1. Cohen, Michael R. ScD, MS, RPh

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Droperidol or dronabinol?

A pharmacist received a call from a physician assistant (PA) requesting help prescribing a medication for a patient with nausea and vomiting. The PA told the pharmacist that he was looking for dronabinol in the electronic health record drug dictionary but could not find it. The pharmacist clarified the brand name (Marinol) and the generic name (dronabinol) as well as the indication (nausea and vomiting). Finally, the pharmacist asked what dose was needed, to which the PA replied, "5 mg." It was not discovered until later that the PA had actually been looking for droperidol (formerly available as Inapsine), not dronabinol, to treat this patient.


Dronabinol is a synthetic oral cannabinoid provided in capsules (2.5, 5, and 10 mg strengths) and as an oral solution (5 mg/mL). In contrast, droperidol is an antipsychotic that helps reduce nausea and vomiting by blocking dopamine stimulation in the chemoreceptor trigger zone. It is available as a solution for injection (2.5 mg/mL).


A dose of 5 mg is a reasonable starting dose for both medications. This likely contributed to confirmation bias, making both the PA and pharmacist believe they were talking about the correct drug. Unfortunately, neither the pharmacist nor the PA clarified the intended route of administration, and the PA did not recognize the discrepancy when the pharmacist specified the brand name, Marinol.


During verbal communication of medication prescriptions, speak clearly and always follow through with readback to ensure accurate communication. Spell out sound-alike drug names when reading back a verbal order. Clinicians should specify all portions of the medication order when prescribing and during readback (patient's name and identifiers, drug name, strength, dose, dosage form, indication, frequency, route, provider).


In this case, if either party had clarified the administration route, the mix-up would probably have been caught earlier. The Institute for Safe Medication Practices (ISMP) is considering the use of tall man lettering for these two drugs because they look very similar and plans to update its tall man letter list this year.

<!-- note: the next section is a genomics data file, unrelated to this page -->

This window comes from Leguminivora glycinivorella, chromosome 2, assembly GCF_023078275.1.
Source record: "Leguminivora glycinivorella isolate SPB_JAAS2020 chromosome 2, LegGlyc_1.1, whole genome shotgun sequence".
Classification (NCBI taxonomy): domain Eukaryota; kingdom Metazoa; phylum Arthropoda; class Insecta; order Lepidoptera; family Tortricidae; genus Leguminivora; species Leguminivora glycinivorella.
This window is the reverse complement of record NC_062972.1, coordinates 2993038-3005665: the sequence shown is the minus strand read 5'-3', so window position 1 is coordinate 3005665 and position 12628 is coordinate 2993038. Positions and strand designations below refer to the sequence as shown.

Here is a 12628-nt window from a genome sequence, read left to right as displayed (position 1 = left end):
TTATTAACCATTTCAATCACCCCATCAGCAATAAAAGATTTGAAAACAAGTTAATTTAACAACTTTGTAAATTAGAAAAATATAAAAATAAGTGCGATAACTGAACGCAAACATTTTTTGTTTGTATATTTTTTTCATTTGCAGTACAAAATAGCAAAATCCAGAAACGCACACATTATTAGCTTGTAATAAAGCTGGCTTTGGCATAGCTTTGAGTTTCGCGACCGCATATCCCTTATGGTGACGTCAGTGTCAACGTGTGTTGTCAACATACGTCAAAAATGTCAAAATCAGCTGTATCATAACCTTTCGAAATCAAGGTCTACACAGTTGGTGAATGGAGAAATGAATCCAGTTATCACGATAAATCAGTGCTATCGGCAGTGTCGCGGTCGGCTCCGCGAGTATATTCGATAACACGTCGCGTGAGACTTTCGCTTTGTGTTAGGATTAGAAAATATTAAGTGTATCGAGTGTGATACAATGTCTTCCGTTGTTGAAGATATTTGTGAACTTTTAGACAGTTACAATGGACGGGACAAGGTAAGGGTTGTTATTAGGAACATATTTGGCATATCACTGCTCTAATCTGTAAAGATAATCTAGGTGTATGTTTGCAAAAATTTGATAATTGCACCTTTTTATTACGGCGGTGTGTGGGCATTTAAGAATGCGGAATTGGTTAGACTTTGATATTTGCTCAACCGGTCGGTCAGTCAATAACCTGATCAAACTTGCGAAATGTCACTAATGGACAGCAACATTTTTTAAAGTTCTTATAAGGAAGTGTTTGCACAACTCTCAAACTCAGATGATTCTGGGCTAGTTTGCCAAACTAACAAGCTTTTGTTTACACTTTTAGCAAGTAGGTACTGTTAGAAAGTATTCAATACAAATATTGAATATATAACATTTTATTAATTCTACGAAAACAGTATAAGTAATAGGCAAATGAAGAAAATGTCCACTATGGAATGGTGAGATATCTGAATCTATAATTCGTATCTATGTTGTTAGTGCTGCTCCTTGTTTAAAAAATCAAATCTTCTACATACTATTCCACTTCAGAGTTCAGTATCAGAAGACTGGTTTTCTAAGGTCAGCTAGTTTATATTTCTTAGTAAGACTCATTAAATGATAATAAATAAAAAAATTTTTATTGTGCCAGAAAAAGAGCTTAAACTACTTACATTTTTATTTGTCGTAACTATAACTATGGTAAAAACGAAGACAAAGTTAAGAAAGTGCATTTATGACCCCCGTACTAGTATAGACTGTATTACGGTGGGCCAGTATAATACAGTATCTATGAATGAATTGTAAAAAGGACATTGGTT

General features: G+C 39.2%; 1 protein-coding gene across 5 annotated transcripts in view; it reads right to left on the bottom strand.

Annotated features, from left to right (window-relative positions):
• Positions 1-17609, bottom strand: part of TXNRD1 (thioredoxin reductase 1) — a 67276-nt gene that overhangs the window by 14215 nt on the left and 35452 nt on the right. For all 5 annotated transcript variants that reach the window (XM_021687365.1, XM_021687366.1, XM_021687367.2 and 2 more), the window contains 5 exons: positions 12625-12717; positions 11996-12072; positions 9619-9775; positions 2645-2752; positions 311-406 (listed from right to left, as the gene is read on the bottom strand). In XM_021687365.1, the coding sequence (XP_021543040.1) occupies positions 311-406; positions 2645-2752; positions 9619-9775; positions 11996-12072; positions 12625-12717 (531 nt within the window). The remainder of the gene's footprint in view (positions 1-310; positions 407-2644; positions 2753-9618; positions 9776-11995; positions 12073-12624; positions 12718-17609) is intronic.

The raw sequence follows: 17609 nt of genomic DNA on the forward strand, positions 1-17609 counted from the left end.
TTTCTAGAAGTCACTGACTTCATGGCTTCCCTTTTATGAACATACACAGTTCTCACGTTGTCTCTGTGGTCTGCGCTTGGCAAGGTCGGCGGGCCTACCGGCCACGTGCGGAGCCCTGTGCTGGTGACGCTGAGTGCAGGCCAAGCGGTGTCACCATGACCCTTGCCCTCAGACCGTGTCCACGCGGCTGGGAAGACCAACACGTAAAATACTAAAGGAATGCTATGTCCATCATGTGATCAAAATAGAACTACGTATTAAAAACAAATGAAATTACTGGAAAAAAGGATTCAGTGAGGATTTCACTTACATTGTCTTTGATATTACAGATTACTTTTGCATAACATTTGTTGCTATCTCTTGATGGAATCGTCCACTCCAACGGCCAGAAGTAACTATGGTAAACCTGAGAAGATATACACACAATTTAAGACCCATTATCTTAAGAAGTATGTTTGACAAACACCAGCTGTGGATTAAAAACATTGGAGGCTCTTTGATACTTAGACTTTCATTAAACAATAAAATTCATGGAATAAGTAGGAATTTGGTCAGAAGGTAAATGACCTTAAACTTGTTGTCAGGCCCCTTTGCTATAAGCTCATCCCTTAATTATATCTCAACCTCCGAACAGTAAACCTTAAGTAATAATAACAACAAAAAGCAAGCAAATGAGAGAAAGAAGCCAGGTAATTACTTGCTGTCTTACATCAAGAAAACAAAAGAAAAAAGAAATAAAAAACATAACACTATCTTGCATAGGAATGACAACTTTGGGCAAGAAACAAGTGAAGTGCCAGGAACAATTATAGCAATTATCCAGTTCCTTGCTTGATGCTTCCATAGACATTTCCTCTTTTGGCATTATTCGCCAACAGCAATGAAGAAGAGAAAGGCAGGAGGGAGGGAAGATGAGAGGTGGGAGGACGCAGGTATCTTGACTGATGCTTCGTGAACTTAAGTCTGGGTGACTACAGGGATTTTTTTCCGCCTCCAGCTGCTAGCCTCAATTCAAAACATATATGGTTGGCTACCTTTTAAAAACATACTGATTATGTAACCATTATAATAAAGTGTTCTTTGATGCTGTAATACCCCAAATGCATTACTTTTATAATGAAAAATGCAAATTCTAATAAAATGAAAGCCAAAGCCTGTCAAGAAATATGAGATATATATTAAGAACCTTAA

Protect pets as well as children

The topical chemotherapeutic drug fluorouracil, often used to treat skin disorders such as actinic keratosis or basal cell carcinomas, is extremely toxic to dogs and cats. Mortality for these pets is high following ingestion of even small amounts of fluorouracil. Exposure often happens when a pet licks the owner's skin where the medication was applied or chews the fluorouracil container.


Clinical signs and symptoms such as altered mentation, tremors, ataxia, and seizures develop rapidly. No reversal agent is available for pets and treatment options are generally palliative.

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Product labels on fluorouracil do not alert or educate users about this risk. ISMP has asked major information vendors to prominently include this information in patient instructions, and the FDA has posted more information about the problem at



New recommendations from ASPEN

The American Society for Parenteral and Enteral Nutrition (ASPEN) has published a position paper on the appropriate use of in-line filters during parenteral nutrition (PN) administration. The recommendations serve as an update to previously published recommendations. Based on best available evidence and guidance from scientific and regulatory agencies, ASPEN recommends using a 1.2 micron in-line filter for administration of total nutrient admixtures, dextrose-amino acids admixtures, and lipid injectable emulsions. Using a single 1.2-micron filter for PN administration alleviates the confusion associated with using two separate filters with different pore sizes. Read the position paper at